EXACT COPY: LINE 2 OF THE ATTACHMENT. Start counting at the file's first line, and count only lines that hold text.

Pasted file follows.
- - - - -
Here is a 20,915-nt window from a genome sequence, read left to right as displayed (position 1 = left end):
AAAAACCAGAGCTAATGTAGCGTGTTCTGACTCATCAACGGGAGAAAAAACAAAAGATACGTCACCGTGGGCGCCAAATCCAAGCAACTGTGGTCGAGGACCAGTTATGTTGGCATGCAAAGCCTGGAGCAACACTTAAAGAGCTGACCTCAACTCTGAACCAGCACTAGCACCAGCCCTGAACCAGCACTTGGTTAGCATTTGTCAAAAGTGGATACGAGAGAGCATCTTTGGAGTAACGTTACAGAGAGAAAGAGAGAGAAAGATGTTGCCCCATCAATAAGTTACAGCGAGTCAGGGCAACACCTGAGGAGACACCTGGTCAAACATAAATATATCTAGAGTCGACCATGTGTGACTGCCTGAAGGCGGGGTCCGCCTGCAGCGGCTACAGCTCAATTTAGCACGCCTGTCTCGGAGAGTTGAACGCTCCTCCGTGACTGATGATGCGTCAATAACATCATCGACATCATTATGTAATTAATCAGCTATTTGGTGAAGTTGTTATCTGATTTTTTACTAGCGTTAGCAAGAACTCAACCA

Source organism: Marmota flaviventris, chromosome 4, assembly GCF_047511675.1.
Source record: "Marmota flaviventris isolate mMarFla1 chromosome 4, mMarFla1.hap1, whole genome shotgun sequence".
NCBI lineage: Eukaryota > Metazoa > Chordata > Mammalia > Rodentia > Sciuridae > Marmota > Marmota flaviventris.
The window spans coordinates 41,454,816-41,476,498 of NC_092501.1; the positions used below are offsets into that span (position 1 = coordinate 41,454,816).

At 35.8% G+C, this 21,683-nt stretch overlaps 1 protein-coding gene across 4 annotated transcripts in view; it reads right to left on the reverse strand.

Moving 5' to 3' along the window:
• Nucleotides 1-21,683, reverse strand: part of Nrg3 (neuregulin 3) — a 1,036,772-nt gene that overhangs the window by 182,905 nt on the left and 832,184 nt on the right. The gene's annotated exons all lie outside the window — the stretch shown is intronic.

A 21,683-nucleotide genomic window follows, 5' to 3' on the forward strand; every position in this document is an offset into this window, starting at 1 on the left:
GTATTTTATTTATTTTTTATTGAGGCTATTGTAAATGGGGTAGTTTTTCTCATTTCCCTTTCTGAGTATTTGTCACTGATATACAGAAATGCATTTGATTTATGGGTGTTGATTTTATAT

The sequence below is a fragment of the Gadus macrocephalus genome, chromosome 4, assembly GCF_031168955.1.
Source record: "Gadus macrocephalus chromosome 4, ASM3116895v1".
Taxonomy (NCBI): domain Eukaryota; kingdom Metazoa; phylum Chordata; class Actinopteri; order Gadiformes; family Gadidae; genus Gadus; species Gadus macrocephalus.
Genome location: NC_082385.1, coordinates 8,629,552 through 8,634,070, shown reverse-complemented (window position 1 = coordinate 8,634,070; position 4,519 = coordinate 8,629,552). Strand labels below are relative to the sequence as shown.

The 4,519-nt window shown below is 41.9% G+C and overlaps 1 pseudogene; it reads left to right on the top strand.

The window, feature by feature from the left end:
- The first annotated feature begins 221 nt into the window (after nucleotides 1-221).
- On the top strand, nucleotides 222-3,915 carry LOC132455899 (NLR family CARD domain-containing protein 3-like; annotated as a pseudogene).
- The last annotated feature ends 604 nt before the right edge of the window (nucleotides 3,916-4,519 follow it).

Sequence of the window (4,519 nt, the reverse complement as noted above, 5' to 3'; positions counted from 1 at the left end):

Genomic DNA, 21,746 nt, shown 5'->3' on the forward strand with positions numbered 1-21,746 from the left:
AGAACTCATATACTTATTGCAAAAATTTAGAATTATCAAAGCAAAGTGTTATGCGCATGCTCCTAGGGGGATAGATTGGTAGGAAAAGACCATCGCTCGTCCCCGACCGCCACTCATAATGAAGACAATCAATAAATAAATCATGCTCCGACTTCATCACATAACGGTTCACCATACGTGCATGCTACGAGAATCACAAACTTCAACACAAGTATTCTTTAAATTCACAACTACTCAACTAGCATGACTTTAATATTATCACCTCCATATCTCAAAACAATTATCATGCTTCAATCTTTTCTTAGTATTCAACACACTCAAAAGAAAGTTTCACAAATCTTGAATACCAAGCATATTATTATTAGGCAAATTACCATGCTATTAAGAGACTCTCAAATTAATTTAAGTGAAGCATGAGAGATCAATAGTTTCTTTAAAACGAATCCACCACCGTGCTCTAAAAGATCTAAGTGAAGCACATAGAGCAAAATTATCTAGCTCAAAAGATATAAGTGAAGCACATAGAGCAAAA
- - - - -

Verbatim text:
AAAAACCAGAGCTAATGTAGCGTGTTCTGACTCATCAACGGGAGAAAAAACAAAAGATACGTCACCGTGGGCGCCAAATCCAAGCAACTGTGGTCGAGGACCAGTTATGTTGGCATGCAAAGCCTGGAGCAACACTTAAAGAGCTGACCTCAACTCTGAACCAGCACTAGCACCAGCCCTGAACCAGCACTTGGTTAGCATTTGTCAAAAGTGGATACGAGAGAGCATCTTTGGAGTAACGTTACAGAGAGAAAGAGAGAGAAAGATGTTGCCCCATCAATAAGTTACAGCGAGTCAGGGCAACACCTGAGGAGACACCTGGTCAAACATAAATATATCTAGAGTCGACCATGTGTGACTGCCTGAAGGCGGGGTCCGCCTGCAGCGGCTACAGCTCAATTTAGCACGCCTGTCTCGGAGAGTTGAACGCTCCTCCGTGACTGATGATGCGTCAATAACATCATCGACATCATTATGTAATTAATCAGCTATTTGGTGAAGTTGTTATCTGATTTTTTACTAGCGTTAGCAAGAACTCAACCA